BBC splurge on SWC lift
Cape Town - The BBC's star presenters - Gary Lineker, Alan Shearer, Alan Hansen and Lee Dixon - will be whisked to their presentation suite on the top floor of Somerset Hospital in Cape Town without meeting any members of the public.
According to the Metro website, it is understood that the hospital was willing to let the stars use the public lifts and stairs, though the BBC is understood to have raised safety concerns after learning that the hospital had a reputation as a leading centre for the treatment of gun crime.
The building has several internal lifts, though they only reach the fourth floor, meaning the stars would have to walk the last three flights of stairs.
Dr Jacques Hendricks, the hospital’s acting medical superintendent, told the Daily Mail: ‘I was at one of their planning meetings and the emphasis was always on security for BBC staff and presenters.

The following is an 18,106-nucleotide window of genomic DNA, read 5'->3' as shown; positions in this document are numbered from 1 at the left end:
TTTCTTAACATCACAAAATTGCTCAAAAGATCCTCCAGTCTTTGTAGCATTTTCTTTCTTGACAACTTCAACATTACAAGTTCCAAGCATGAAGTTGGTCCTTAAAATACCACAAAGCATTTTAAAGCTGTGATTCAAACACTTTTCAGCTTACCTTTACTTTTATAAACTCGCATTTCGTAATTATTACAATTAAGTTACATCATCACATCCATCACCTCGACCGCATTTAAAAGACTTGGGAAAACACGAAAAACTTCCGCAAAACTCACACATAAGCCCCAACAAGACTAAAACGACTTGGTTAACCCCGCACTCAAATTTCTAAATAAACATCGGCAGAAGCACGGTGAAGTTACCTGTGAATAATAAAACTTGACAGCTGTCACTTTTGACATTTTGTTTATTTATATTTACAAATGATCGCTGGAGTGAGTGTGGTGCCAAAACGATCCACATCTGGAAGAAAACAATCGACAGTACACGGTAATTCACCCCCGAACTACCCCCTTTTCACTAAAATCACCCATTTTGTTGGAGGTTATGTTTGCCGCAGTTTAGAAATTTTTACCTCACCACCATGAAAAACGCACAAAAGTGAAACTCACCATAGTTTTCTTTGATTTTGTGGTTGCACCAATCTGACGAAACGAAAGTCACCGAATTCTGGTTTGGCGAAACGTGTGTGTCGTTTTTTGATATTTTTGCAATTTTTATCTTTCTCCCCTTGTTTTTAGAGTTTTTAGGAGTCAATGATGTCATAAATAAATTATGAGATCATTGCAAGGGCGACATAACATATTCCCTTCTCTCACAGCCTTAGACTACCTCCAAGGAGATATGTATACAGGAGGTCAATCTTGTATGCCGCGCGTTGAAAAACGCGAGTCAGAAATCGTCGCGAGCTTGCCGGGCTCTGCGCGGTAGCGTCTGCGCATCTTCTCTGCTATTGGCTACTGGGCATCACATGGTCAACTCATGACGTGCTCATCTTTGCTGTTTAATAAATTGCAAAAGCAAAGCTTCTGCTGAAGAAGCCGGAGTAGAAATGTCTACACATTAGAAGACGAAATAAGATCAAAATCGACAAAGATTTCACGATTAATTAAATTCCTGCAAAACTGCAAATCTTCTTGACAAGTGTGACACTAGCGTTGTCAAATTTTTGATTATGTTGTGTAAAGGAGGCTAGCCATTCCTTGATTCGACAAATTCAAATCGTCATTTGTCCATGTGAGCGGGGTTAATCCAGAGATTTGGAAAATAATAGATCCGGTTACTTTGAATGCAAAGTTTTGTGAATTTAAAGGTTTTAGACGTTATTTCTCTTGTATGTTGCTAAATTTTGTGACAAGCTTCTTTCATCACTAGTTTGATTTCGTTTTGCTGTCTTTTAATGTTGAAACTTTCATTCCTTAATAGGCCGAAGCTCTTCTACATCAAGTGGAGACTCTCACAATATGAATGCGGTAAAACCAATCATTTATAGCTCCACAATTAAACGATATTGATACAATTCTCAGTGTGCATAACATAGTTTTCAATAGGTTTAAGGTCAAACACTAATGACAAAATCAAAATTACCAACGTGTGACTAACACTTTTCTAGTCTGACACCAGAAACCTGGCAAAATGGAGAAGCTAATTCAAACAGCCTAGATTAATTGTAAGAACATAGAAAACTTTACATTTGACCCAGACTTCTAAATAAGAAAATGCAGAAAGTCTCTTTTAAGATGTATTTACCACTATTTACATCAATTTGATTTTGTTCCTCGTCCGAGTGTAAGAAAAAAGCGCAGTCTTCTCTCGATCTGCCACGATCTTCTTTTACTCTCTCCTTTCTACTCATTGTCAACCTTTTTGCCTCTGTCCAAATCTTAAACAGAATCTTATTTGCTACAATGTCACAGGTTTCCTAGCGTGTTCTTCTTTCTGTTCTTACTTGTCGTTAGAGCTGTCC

"Maybe that is because this is a state hospital where many poor people come to our emergency centre, often with gang-related and alcohol-related injuries like stabbings and gunshot wounds.
"The idea of a footbridge and an exterior lift seemed to come directly from their security worries. Or perhaps the BBC guys just don’t want to walk the extra three flights of stairs.
"They could have used our lifts like everyone else, but they insisted on building their own on the outside of our main building.
"We understand that about a million pounds has been spent on the rooftop studio and it is impressive.’
The pentagon-shaped glass presentation suite overlooks the Cape Town Stadium where eight matches are due to be played.
All BBC coverage will be based there, despite the most important matches - including the opening match and final - being played 1 000 miles away in Johannesburg, because the Johannesburg skyline was considered 'too ugly'.
The BBC is sending 295 staff – double that of ITV – to the tournament in South Africa this summer.
A BBC spokesperson said: "The hospital is really pleased the BBC are there. Both parties worked together to ensure there will be no disruption to patients.
"That was our primary motive in building the lift."
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